- Sen. Marco Rubio, R-Fla., sent a letter to Treasury Secretary Steven Mnuchin Wednesday requesting the Committee on Foreign Investment in the United States look into the Chinese company that owns TikTok for its 2017 acquisition of Musical.ly.
- Rubio claimed there is "growing evidence" that TikTok's U.S. platform is censoring content.
- Rubio's request comes as the NBA is grappling with controversy over its ties to China.
Sen. Marco Rubio, R-Fla., will ask U.S. authorities to investigate the 2017 acquisition of Musical.ly by TikTok, accusing the China-based app of censorship.
Rubio announced his plans in a tweet on Wednesday, and letter sent a letter to Treasury Secretary Steven Mnuchin requesting the Committee on Foreign Investment in the United States to look into "national security implications" of the deal.
"These Chinese-owned apps are increasingly being used to censor content and silence open discussion on topics deemed sensitive by the Chinese Government and Communist Party," Rubio wrote in his letter to Mnuchin. "There continues to be ample and growing evidence that TikTok's platform for Western markets, including the U.S., is censoring content that is not in line with the Chinese Government and Communist Party directives."
Rubio claimed TikTok suppresses speech on sensitive topics to Chinese officials, like Tiananmen Square, Hong Kong and Taiwan.
In a tweet Tuesday, Rubio he said he also asked the Trump administration "to fully enforce anti-boycott laws that prohibit any U.S. person — including U.S. subsidiaries of Chinese companies from complying with foreign boycotts seeking to coerce U.S. companies to conform with #China's government views."
In a statement, a TikTok spokesperson said: "TikTok US is localized, adheres to US laws, and stores all US user data in the US. Our content and moderation policies are led by our US-based team and are not influenced by any foreign government. The Chinese government does not request that TikTok censor content, and would not have jurisdiction regardless, as TikTok does not operate there."
The letter comes as the relationship between China and U.S. corporations is under a microscope. The National Basketball Association became embroiled in an international dispute after the general manager of the Houston Rockets, Daryl Morey, tweeted a message in support of anti-government protests in Hong Kong over the weekend. While the NBA initially released a statement saying it had "great respect for the history and culture of China," Commissioner Adam Silver later said the NBA is not in the place to "adjudicate" between different viewpoints.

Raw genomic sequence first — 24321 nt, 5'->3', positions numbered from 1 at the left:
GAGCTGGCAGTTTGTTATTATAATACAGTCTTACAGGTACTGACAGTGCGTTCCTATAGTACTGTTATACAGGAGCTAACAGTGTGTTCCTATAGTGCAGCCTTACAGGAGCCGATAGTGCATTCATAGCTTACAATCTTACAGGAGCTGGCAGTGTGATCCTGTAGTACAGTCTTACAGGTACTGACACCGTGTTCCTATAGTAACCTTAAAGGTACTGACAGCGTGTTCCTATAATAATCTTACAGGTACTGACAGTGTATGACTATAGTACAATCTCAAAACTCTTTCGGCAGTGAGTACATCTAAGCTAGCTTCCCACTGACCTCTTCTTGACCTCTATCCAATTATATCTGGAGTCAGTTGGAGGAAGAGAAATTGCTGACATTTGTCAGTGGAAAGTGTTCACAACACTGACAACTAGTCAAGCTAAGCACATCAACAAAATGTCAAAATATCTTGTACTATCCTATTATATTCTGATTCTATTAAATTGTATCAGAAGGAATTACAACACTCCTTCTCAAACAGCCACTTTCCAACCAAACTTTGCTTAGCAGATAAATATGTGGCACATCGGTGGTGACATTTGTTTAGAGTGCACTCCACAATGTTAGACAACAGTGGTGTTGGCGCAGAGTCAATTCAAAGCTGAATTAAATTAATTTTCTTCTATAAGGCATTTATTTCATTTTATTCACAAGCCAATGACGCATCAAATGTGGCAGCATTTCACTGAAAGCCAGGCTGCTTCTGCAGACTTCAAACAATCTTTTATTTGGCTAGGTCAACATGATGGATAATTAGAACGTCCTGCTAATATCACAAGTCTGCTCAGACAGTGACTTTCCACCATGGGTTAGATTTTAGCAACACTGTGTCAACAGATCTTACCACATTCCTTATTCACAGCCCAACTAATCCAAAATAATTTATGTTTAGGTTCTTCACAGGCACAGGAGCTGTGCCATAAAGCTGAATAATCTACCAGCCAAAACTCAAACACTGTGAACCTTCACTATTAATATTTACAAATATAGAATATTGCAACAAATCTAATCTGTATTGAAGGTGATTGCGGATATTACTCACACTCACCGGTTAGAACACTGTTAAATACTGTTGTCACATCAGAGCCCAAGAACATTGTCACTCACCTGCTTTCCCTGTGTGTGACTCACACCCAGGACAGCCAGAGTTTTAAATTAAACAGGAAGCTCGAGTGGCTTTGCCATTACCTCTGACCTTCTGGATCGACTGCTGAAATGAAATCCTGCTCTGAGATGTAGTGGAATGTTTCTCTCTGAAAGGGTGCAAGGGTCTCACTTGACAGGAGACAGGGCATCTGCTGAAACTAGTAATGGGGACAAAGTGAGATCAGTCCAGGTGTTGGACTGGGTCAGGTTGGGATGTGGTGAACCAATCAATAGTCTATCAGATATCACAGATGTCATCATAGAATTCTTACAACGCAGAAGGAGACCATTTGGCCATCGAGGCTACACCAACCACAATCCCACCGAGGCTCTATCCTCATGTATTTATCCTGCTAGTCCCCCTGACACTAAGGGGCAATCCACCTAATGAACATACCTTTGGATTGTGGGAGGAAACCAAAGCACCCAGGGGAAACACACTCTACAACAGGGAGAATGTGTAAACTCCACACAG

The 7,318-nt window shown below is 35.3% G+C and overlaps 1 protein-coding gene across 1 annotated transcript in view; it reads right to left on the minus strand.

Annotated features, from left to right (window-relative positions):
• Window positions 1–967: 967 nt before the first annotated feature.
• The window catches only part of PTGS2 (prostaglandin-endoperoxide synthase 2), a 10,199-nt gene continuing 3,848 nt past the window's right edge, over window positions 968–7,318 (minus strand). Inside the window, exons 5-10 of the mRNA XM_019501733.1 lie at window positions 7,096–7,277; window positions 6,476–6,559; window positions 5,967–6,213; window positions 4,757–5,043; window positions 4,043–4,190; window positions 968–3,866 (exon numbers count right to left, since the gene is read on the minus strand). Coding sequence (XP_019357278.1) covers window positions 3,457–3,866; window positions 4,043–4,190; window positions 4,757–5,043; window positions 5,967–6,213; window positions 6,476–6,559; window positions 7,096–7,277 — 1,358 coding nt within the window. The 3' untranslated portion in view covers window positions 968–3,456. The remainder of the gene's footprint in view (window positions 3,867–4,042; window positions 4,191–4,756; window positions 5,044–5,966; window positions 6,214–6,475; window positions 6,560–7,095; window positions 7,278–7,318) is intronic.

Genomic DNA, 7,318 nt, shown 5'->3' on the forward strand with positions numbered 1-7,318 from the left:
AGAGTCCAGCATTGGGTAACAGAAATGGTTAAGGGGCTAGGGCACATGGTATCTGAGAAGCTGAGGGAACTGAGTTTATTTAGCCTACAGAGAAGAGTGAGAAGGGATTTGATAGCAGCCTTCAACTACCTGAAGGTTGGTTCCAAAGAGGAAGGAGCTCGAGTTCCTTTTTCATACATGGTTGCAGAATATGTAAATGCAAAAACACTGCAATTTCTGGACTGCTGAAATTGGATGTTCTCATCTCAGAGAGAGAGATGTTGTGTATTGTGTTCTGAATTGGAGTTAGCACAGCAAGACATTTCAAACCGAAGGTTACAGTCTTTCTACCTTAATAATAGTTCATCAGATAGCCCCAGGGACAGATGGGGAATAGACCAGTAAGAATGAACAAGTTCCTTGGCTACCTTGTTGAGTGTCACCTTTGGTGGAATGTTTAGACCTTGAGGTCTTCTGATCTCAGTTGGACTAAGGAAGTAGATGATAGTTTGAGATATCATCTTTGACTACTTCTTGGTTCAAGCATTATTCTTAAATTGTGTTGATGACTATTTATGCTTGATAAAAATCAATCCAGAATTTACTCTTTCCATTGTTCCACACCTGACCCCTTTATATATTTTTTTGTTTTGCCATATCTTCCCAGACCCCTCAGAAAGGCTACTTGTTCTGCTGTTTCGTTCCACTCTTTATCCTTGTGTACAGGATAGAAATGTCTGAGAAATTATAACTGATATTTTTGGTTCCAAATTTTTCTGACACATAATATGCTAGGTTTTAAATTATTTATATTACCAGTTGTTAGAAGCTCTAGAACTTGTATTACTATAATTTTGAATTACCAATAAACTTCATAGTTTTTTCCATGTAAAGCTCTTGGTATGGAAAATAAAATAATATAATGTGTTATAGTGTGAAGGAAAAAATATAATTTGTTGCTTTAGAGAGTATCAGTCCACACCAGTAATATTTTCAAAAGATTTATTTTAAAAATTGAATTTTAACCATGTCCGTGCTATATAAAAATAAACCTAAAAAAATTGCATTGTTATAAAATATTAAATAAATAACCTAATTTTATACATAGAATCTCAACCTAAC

As of Wednesday, 11 of 13 Chinese businesses listed as official partners on the NBA China website have distanced themselves from the NBA, CNBC reported.
TikTok has quickly become one of the most popular social media apps worldwide, especially among Gen Z users. The app, owned by the Chinese company ByteDance, features user-generated videos set to a variety of songs accessible through the app. Unlike other popular social media apps like Facebook-owned Instagram, TikTok's feed of videos is not based on users following specific accounts, but rather relies more heavily on its algorithm to learn user interests.
The app was molded from ByteDance's 2017 acquisition of Musical.ly, a lip-syncing app developed in China that also had a large following in the U.S. At the time, TechCrunch reported that the deal was worth up to $1 billion. ByteDance ultimately folded Musical.ly's brand into TikTok to reflect its wider range of content.
TikTok is not the only Chinese app that has gained traction among U.S. users. Apps developed by Chinese companies or those with large Chinese investors brought in revenues of $674.8 million in the U.S. in the first quarter of 2019, according to data previously compiled by Sensor Tower for CNBC. "PUBG Mobile" and "Clash of Clans," two games made respectively by Chinese company Tencent and one of its subsdiaries, have also gained a large U.S. following.
TikTok recently announced it would not allow paid political ads on its platform, saying it did not fit into its overall experience. A U.S. investigation would add to government scrutiny from the U.K. which launched an investigation into whether TIkTok violated Europe's General Data Protection Regulation.